Massachusetts Senate Wants More Money for Suicide Prevention

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By Colin A. Young


BOSTON — The Massachusetts Senate on Thursday added a $400,000 line item to its budget to help Samaritans Inc. offer assistance to people who may be considering suicide, and senators said the funding would be important as some schools have alerted parents that a Netflix show is drawing more attention to suicide among high schoolers.

State Senator Linda Forry said her amendment (# 392) will help Samaritans keep up with an increasing call volume and a new program that allows people to connect with Samaritans via text messaging.

“In fiscal year 2017, Samaritans is on track to answer over 73,000 calls, their call demand in fiscal ’17 is running 5 percent higher than in fiscal year ’16,” said Forry (D-Dorchester). “This tells us that in our commonwealth we have people who are hurting, people who are suffering, people who feel that they have no other place to turn.”

The Legislature included $400,000 for Samaritans in the final fiscal year 2017 budget, but that funding was cut in December when Governor Charlie Baker used his 9C authority in an effort to match up sluggish state revenues with likely spending.

State Senator Barbara L’italian (D-Andover) told the Senate about how she volunteered with Samaritans in Lawrence while attending college and how sometimes just having someone to talk to can help a person who is contemplating taking their life.

“Most people truly don’t want to take their life, but they lack hope or a forward step,” she said. “Sometimes in their darkest hour, just being present on the phone and listening is the most powerful thing you can offer that person.”

The House included the $400,000 allocation in its budget, likely ensuring its inclusion in the final budget.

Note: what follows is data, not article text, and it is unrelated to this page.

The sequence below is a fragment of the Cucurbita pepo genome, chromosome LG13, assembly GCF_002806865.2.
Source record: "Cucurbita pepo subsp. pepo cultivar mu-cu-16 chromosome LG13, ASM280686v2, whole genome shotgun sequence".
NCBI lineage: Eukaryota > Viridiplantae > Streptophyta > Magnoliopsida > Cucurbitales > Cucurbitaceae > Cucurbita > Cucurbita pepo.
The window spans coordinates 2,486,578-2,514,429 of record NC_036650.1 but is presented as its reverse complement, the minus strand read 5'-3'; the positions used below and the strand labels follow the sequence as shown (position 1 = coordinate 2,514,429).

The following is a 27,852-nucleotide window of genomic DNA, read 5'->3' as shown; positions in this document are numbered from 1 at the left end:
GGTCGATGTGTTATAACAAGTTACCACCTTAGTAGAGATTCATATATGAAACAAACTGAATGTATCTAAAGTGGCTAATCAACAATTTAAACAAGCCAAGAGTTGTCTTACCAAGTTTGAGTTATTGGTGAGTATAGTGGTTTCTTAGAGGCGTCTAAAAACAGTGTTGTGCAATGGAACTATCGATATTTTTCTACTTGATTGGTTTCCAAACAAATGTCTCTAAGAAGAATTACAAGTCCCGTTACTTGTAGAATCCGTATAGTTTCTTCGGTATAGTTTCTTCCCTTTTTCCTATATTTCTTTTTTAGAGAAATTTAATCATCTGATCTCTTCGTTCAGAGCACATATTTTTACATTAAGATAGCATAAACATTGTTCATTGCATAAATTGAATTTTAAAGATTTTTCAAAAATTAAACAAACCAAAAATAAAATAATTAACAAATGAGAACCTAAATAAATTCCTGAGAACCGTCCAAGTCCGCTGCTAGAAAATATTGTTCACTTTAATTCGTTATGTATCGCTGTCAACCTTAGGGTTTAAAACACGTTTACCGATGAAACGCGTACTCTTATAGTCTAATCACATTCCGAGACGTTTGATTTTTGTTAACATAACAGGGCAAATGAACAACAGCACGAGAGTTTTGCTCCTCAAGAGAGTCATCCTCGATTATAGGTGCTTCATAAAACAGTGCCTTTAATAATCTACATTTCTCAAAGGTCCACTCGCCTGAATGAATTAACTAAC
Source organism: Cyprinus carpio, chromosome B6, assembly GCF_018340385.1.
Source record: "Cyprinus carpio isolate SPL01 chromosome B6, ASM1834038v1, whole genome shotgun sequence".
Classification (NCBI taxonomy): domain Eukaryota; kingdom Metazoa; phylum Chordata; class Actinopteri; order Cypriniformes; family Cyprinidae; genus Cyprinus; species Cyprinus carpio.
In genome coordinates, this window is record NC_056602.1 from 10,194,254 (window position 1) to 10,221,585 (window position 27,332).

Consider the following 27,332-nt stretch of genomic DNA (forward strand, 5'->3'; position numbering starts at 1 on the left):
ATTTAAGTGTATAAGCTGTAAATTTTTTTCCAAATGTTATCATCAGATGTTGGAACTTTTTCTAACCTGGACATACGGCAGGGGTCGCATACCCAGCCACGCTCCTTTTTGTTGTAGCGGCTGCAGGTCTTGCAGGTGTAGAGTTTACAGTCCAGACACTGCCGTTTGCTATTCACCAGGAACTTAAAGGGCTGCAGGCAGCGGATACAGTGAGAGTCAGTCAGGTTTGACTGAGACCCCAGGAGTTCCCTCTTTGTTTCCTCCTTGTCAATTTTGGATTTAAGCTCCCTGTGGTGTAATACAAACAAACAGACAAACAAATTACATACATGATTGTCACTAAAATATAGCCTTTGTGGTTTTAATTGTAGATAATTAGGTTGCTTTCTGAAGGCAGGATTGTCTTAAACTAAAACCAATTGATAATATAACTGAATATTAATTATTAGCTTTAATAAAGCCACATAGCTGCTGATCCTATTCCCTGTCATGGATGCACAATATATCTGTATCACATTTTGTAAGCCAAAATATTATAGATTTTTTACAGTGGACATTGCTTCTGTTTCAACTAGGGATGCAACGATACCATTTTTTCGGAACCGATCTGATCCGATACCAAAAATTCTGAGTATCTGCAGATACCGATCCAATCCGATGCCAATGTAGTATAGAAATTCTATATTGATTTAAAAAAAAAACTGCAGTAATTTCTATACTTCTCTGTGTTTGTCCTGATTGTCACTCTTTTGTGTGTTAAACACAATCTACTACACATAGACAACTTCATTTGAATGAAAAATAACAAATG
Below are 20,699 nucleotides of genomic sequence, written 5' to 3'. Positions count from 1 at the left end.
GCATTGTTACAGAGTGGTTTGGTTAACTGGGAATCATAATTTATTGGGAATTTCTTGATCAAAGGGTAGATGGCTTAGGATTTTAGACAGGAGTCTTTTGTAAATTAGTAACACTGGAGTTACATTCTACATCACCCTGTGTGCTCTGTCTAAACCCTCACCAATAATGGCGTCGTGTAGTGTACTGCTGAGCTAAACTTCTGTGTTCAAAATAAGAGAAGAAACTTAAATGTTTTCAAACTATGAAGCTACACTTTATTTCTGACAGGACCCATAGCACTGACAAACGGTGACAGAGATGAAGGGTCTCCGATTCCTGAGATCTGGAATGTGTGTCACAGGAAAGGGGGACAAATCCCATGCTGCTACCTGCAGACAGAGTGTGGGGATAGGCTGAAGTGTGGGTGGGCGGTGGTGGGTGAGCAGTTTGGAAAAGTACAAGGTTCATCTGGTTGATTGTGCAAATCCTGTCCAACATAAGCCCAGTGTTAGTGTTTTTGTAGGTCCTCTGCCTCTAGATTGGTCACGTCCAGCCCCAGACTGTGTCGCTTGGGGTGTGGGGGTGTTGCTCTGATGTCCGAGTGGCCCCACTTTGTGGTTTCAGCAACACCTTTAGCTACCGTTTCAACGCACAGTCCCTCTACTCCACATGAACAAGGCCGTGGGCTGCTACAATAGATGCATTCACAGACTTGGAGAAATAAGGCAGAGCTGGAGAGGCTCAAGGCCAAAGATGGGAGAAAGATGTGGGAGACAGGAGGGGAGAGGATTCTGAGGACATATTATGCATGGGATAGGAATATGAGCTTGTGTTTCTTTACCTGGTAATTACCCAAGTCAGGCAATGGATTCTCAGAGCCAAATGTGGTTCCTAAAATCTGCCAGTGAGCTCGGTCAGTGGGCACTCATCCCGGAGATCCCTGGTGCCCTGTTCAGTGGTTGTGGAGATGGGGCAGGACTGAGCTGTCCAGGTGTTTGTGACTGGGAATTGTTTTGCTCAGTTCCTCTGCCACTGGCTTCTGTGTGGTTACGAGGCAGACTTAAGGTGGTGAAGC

State Senator John Keenan (D-Quincy) said every school system in his district has sent email messages to parents “advising them that there is something going on out there that they fear may increase the number of people who are considering suicide.”

Keenan said a Netflix show that is “all the rage” with teenagers, 13 Reasons Why, deals with a high school student’s suicide and makes for “gripping TV” but is also bringing suicide to the forefront for many teens who watch the show.

“You turn it on and it grabs you,” Keenan said, noting that he has watched a handful of the hour-long episodes. “I cannot imagine how it is grabbing young people today, but clearly it is and school systems have felt the need to make parents aware of this.”

Keenan noted how the state has placed various billboards and signs around the state’s roadways and on the MBTA with the Samaritans’ name and telephone number on them, with instructions to call the group if necessary.

“Wouldn’t it be a shame if they picked up the phone and nobody was on the other end?” he said. “So this funding makes sure that somebody is on the other end when somebody needs them most.”